Velocity is a complementary practice many Scrum teams use to plan future work. Here’s how it works: A team selects a point system and decides that certain types of work are worth one point and other types of work may be worth different point values. Every Sprint, the team adds up points for each Product Backlog item (PBI) that meets the Definition of Done by the end of the Sprint. The team’s Velocity is the total sum of all of the points associated with PBIs that meet the Definition of Done by the end of the Sprint.

Velocity can be a helpful metric.  Teams can use Velocity to predict how much work they may be able to accomplish by two or three Sprints from now.  Velocity can even be used to predict future value delivery more than two or three Sprints out.  In addition, Velocity can guide the team in determining how much work to pull into the Sprint Backlog for an upcoming Sprint.

But Velocity is also problematic because it is often misused. Many leaders—and even Scrum teams—mistake velocity as a measure of success. For example, leaders think that if a team’s velocity increases, they deliver more value, which is not necessarily the case.  

Another way that velocity can be misused is when teams decide to “cash in” on Product Backlog items that don’t meet the Definition of Done.  

What is “cashing in”?

“Cashing in” means that a team decides that even if a particular PBI doesn’t meet the Definition of Done by the end of the Sprint, the team should “take credit” for part of the points associated with that PBI in the current Sprint because they spent time working on it.  

Here’s why “cashing in” is not a good idea.  Velocity is intended to provide teams with a clear understanding of how much work they can realistically accomplish within a Sprint. By tracking the amount of backlog converted into a potentially shippable product increment, teams can make informed decisions about the scope of future sprints. However, when Velocity is polluted with undone work, it becomes a less reliable indicator of the team’s capacity and performance.

So why do teams do it?

Teams often “cash in” on Product Backlog items when they lack an understanding of the purpose of Velocity.  Velocity is not supposed to be a measure of success.  It is a planning tool, and nothing more.  Rather than “cashing in,” teams must prioritize adherence to the Definition of Done and resist the temptation to inflate Velocity artificially. This requires a commitment to quality and transparency at every stage of the development process. By ensuring that PBIs are truly complete before being counted towards Velocity, teams can maintain the integrity of their metrics and make more informed decisions about future iterations.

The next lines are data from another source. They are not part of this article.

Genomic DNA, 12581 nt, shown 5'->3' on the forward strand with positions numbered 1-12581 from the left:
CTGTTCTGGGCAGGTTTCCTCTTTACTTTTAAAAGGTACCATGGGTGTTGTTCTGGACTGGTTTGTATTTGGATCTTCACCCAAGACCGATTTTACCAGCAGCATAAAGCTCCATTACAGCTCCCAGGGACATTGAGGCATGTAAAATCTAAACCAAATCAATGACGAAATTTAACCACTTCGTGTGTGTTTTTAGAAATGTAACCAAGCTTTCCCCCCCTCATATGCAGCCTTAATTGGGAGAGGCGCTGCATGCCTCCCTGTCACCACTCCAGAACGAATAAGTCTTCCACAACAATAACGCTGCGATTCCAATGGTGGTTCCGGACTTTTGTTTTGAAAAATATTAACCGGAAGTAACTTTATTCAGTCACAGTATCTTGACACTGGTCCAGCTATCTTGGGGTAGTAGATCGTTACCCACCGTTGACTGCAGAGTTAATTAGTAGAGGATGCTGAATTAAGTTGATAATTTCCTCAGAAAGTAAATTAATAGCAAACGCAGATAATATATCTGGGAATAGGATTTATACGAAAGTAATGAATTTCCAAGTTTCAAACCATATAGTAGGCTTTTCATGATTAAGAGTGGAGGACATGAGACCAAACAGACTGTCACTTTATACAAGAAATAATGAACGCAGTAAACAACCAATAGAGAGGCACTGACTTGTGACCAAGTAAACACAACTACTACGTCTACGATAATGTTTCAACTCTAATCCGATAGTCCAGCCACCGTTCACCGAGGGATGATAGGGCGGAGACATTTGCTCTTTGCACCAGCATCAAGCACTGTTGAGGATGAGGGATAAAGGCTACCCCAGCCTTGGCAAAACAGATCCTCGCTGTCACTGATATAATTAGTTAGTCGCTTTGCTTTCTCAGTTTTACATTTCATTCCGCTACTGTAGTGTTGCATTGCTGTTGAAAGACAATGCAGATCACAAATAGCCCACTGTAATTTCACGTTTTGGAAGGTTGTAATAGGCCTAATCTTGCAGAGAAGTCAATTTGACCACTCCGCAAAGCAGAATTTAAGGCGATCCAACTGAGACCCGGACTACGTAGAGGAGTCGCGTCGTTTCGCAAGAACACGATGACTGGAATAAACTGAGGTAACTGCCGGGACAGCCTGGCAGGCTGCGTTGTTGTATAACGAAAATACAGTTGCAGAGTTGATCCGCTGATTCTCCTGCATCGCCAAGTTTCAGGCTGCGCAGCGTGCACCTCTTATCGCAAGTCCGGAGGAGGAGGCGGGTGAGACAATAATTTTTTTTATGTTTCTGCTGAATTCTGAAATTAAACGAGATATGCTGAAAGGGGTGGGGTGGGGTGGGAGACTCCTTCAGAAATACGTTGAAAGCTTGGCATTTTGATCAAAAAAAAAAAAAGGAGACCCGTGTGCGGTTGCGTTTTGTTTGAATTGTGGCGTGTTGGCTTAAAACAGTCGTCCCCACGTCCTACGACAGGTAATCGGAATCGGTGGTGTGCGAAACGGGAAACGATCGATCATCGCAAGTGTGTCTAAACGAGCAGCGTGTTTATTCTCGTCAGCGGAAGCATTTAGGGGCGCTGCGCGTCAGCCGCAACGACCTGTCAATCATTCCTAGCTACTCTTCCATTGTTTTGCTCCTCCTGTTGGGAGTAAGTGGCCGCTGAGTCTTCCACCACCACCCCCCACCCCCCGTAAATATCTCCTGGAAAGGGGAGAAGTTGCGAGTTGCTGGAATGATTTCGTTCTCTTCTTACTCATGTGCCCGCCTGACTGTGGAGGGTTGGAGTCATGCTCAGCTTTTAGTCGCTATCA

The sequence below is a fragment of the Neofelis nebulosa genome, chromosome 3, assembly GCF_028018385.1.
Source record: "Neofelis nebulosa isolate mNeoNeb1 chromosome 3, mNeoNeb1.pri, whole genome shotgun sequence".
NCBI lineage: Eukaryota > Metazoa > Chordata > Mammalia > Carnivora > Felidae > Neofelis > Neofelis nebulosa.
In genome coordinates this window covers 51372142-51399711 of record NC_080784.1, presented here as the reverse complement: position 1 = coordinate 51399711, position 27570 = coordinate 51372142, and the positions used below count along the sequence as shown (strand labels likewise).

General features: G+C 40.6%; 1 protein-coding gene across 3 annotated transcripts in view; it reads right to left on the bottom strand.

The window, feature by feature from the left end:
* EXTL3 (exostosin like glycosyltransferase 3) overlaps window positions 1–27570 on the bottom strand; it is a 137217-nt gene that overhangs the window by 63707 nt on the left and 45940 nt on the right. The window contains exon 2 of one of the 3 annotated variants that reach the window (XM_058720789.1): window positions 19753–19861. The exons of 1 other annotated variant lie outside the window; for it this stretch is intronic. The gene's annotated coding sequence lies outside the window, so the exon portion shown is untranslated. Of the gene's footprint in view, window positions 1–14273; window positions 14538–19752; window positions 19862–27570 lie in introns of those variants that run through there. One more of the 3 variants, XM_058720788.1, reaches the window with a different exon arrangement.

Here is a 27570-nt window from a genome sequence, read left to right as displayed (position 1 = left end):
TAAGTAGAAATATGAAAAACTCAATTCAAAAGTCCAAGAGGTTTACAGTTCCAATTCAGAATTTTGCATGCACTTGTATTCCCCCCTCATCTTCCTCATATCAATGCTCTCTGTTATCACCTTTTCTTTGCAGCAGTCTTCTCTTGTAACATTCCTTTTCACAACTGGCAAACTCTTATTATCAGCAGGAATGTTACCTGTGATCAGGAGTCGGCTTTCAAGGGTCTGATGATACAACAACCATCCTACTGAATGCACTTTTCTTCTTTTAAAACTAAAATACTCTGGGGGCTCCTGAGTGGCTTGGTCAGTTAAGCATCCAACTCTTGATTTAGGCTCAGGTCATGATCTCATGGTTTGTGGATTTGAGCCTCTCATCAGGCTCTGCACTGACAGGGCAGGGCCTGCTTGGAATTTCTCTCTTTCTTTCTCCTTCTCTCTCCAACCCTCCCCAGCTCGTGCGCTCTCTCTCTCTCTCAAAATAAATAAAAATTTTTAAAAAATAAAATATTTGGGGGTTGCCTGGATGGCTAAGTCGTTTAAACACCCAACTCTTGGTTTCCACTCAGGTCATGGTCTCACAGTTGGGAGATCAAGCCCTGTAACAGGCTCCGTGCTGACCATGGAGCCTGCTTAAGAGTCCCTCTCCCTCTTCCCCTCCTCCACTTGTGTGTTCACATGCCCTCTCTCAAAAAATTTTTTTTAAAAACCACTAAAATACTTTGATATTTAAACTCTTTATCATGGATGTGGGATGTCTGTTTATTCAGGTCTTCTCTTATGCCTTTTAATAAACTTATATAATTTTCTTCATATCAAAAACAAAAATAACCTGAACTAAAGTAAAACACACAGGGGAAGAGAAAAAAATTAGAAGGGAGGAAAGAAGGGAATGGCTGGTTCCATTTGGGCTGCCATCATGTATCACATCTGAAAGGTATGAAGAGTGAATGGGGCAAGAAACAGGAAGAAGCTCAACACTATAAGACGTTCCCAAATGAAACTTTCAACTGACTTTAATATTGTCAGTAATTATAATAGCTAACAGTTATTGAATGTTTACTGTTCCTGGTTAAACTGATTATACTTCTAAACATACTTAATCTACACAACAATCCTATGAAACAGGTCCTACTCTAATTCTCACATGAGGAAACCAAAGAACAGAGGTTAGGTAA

“Cashing in” on undone PBIs undermines the effectiveness of Velocity as a planning tool. Agile teams must recognize the importance of adhering to the Definition of Done and strive to maintain the integrity of their metrics. 

Did you know that velocity is not the only way to use past performance to predict future delivery?  Many Agile teams are increasingly turning to flow metrics – or the number of Product Backlog items completed per Sprint – to predict future value delivery.  Signup for Rebel Scrum’s Professional Scrum with Kanban course to learn more.



Scrum Day is thrilled to announce that Space Force is coming to Scrum Day 2024!  Join us in beautiful Madison, Wisconsin, for a day filled with exciting speakers, networking opportunities, and engagement with outstanding exhibitors, including New Resources Consulting and Rebel Scrum.


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